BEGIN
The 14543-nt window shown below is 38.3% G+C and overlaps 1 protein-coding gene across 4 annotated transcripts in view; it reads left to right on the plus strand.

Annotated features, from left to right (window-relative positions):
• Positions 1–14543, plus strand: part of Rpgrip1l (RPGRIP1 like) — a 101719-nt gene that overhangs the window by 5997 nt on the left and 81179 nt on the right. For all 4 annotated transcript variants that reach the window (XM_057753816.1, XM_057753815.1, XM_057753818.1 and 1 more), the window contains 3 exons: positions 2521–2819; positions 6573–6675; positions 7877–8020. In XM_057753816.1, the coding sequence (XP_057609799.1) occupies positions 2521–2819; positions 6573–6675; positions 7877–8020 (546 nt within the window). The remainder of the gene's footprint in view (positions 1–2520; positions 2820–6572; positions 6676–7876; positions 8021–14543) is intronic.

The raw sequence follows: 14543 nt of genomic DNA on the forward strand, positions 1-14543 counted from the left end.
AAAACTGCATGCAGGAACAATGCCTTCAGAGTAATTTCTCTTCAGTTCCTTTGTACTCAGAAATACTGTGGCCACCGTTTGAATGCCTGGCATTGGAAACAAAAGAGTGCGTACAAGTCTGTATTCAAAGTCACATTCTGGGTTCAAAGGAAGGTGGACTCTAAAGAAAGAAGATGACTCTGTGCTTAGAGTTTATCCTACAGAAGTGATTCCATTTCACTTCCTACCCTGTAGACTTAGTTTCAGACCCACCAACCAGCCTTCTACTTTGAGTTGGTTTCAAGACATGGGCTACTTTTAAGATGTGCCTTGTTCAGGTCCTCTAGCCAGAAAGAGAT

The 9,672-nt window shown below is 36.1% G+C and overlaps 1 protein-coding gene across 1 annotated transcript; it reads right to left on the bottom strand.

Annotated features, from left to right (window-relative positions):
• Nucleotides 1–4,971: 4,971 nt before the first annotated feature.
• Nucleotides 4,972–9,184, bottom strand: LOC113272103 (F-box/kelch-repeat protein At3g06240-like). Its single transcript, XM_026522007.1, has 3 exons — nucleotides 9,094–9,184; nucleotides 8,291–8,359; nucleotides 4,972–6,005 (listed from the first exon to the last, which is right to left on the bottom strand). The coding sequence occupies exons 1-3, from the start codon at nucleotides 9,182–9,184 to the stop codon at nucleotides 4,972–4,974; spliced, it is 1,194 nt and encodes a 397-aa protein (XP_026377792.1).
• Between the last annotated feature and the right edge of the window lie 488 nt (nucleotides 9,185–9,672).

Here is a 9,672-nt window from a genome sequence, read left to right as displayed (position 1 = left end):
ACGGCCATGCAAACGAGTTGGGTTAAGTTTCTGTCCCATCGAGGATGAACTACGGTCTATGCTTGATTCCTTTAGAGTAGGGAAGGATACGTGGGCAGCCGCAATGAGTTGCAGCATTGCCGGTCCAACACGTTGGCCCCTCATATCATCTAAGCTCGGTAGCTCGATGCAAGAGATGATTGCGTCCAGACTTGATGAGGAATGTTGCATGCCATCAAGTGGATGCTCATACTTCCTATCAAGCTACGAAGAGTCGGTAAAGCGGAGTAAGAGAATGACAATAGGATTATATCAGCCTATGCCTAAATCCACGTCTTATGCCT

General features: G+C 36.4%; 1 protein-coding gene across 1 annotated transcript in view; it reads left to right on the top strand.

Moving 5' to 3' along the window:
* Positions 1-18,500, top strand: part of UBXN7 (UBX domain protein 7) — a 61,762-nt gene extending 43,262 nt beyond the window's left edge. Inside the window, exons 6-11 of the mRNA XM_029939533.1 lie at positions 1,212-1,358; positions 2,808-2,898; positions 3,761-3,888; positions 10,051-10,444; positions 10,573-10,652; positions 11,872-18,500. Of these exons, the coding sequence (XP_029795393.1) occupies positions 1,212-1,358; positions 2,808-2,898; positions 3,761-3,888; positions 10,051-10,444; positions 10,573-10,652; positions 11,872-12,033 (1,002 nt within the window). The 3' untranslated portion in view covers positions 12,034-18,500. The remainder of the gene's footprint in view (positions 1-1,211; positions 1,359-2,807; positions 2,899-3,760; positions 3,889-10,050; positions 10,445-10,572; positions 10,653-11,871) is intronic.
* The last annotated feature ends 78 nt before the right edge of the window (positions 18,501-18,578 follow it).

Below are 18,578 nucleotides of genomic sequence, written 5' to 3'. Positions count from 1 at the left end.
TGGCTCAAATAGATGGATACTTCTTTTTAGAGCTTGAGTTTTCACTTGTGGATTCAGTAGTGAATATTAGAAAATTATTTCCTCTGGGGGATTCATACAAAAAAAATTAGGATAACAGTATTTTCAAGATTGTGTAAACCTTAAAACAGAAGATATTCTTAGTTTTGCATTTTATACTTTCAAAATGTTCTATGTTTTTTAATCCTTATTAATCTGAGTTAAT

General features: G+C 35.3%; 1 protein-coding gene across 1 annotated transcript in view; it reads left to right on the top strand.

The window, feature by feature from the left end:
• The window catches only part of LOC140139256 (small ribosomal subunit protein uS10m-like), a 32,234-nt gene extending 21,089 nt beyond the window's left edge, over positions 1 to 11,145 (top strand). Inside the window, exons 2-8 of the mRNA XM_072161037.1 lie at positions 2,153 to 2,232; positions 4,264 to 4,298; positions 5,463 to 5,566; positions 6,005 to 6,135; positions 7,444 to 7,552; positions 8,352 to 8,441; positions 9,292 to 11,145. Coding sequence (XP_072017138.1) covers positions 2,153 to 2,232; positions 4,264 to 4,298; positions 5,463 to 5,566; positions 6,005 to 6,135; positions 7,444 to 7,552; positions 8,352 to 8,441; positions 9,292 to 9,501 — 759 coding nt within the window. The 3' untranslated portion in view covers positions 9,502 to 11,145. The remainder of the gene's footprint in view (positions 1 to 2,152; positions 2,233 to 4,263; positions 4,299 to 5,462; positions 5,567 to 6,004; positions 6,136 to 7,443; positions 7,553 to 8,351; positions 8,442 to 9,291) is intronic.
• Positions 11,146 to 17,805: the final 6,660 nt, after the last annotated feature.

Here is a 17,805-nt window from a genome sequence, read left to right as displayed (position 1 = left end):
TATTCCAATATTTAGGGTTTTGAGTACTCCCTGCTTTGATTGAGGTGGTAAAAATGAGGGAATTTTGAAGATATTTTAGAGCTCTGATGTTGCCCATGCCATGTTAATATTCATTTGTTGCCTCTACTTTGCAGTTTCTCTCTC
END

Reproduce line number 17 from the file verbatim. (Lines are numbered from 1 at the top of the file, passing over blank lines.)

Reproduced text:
Below are 18,578 nucleotides of genomic sequence, written 5' to 3'. Positions count from 1 at the left end.